• FIG. 2 a depicts an example of a hierarchy for a physical infrastructure and a virtual infrastructure according to one embodiment.
  • FIG. 2 b shows an example of configured costs for computing resources according to one embodiment.
  • FIG. 3 illustrates a simplified example of a physical infrastructure of a data center according to one embodiment.
  • FIG. 4 depicts a simplified flowchart of a method for calculating a cost for a virtual machine according to one embodiment.
  • FIG. 5 depicts a simplified flowchart of a method for determining a VM billing policy according to one embodiment.
  • FIG. 6 depicts a more detailed example of a chargeback manager according to one embodiment.
  • DETAILED DESCRIPTION
  • In the following description, for purposes of explanation, numerous examples and specific details are set forth in order to provide a thorough understanding of embodiments of the present invention. Particular embodiments as defined by the claims may include some or all of the features in these examples alone or in combination with other features described below, and may further include modifications and equivalents of the features and concepts described herein.
  • FIG. 1 depicts an example of a system 100 for calculating costs for a virtual infrastructure according to one embodiment. System 100 includes a chargeback server 102, a client 110, and a database 112.
  • Client 110 may be a computing device used to configure an application for charging an entity for use of a data center. The entity may be a company that is a customer of the data center. The data center may be leasing access of computing resources to the customer.
  • Chargeback server 102 uses a chargeback manager 104 to determine a cost that is used to calculate a charge for use of computing resources for the entity. For example, chargeback manager 104 may be an application that determines charges for the use of virtual machines in the data center.
  • Particular embodiments assign costs to a physical infrastructure of the data center. For example, the physical infrastructure of the data center may include physical computing devices, such as hosts (or clusters of hosts), datastores, and networks. The computing devices include computing resources. Computing resources may be a physical or virtual component of a computing device. For example, computing resources for a host may be defined as memory, CPU, disk read and write, disk read, disk write, network received and transmitted, network received, network transmitted, and virtual CPU (vCPU). Computing resources for datastores 304 may be an amount of storage. The amount of storage for datastores may be different from disk storage of a host, which is internal memory for the host. Also, computing resources for networks may be different networks with different quality of service guarantees. Computing resources for datastores may be an amount of storage provided to the virtual machine, the speed of access of data in the storage, or other storage features (e.g., minoring). Costs may be configured for the computing devices in the physical infrastructure. For example, costs are configured for computing resources of the computing devices in the physical infrastructure.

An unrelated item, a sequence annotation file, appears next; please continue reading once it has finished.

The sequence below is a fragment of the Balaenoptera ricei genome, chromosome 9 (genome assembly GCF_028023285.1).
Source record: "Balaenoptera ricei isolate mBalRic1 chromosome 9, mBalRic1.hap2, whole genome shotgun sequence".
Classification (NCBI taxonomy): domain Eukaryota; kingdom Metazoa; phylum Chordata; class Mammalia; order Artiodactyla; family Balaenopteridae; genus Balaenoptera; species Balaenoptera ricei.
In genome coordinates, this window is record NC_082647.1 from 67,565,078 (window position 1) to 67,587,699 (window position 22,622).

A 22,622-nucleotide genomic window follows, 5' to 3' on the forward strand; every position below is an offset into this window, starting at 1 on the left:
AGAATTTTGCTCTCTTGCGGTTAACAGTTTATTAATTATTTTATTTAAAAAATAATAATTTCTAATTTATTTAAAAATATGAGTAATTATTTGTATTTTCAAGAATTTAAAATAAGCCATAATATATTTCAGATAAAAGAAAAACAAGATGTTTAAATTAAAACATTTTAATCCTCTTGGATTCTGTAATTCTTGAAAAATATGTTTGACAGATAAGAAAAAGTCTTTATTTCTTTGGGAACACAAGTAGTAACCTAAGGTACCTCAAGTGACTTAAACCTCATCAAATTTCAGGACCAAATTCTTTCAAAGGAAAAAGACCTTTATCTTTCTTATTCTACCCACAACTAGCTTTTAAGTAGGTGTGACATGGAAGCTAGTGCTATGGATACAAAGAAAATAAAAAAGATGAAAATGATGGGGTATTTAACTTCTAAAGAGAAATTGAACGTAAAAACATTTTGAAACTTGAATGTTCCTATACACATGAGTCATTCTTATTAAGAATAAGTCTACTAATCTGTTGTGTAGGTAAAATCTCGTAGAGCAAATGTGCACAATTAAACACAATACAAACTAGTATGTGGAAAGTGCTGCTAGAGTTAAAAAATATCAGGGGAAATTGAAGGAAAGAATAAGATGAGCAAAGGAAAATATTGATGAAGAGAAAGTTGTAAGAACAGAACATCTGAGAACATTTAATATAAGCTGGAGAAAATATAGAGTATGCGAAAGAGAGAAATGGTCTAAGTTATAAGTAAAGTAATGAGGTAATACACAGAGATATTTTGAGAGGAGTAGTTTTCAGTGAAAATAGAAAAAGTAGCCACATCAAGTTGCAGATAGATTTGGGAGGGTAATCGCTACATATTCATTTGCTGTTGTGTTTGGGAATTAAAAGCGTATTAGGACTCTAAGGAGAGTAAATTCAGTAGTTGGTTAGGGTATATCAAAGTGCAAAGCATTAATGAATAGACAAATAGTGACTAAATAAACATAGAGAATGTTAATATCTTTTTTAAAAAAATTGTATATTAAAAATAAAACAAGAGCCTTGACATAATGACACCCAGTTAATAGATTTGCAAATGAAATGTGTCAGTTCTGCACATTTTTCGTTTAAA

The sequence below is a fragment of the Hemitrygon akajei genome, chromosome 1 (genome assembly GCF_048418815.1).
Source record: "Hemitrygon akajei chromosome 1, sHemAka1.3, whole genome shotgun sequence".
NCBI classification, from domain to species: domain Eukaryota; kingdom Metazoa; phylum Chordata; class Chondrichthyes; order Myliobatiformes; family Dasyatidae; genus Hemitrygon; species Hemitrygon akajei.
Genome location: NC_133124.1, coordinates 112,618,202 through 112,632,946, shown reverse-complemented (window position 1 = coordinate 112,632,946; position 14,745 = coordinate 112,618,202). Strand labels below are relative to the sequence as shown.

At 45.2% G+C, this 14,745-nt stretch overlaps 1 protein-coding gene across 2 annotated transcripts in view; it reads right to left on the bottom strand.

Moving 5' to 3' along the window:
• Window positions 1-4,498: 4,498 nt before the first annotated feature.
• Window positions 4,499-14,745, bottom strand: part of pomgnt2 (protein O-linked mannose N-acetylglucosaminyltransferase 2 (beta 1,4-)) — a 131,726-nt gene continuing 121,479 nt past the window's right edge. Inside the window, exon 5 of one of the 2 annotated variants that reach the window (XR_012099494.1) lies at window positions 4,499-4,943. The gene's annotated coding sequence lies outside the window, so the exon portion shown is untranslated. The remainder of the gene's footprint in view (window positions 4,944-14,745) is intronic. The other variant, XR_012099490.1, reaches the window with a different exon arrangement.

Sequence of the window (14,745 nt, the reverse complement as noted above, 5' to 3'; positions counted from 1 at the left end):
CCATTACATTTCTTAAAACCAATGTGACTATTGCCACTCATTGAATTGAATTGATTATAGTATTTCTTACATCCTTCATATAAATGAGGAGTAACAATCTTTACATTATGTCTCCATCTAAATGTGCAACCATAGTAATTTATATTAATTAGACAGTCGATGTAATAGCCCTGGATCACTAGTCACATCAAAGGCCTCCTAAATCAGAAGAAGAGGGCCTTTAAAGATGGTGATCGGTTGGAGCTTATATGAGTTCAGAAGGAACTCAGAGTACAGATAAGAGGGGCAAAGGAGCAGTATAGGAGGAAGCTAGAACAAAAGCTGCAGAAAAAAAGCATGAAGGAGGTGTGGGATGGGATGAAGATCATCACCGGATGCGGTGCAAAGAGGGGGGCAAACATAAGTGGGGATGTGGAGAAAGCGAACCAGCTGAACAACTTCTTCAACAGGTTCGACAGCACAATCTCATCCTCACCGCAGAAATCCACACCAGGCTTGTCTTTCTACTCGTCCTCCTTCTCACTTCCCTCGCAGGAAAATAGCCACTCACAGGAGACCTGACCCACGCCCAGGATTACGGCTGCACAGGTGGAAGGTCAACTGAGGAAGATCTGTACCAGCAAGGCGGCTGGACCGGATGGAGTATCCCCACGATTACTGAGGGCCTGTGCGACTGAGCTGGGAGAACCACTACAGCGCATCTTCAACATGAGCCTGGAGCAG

• A virtual machine may be instantiated in a virtual infrastructure for the entity. The instantiation may include a configuration of the virtual machine. Different examples of the configuration may be received. For example, the configuration may include information for a host, a datastore, a network. The configuration may be specified as a type of computing resource (e.g., a computer processing unit (CPU) of a certain speed), a specific physical computing entity (e.g., host H1), a level of service (e.g., a gold level), or in other ways that allow provisioning of a computing device.
  • A virtual machine is provisioned on a computing device, such as a physical host. Additionally, a network and datastore may be provisioned for use by the virtual machine. The virtual machine may then use computing resources of the provisioned computing devices. In one embodiment, the provisioning of the computing devices is performed by a separate application. Provisioning determination manager 106 queries the application that performs the provisioning on which computing devices were provisioned for the virtual machine. In another embodiment, the provisioning may be performed by provisioning manager 106.
  • The costs that are assigned to the physical infrastructure are stored in a chargeback database 112. For example, costs may be assigned to computing resources of computing devices in the data center. These costs are then automatically assigned to a virtual machine when the virtual machine is instantiated in a virtual infrastructure. For example, a cost configuration manager 108 retrieves costs from chargeback database 112 for computing resources of a computing device provisioned with the virtual machine. The costs of the computing resources may then be used to determine a charge for usage of the computing resources, which will be described in more detail below.
  • Accordingly, the charge for usage of the virtual machine may be determined based on costs that were assigned to computing resources of computing devices in the physical infrastructure. By assigning costs to computing resources of computing devices, a cost does not have to be manually input for a virtual machine. Rather, cost configuration manager 108 can automatically calculate costs for the virtual machine based on the costs assigned to computing resources for the computing device provisioned in the physical infrastructure. Because the physical infrastructure does not change as frequently as the virtual infrastructure, the assignment of costs may be reduced. For example, it may be more likely that virtual machines are added to the virtual infrastructure than computing devices are added to the physical infrastructure. Thus, costs may only need to be assigned when physical computing devices are added to the physical infrastructure.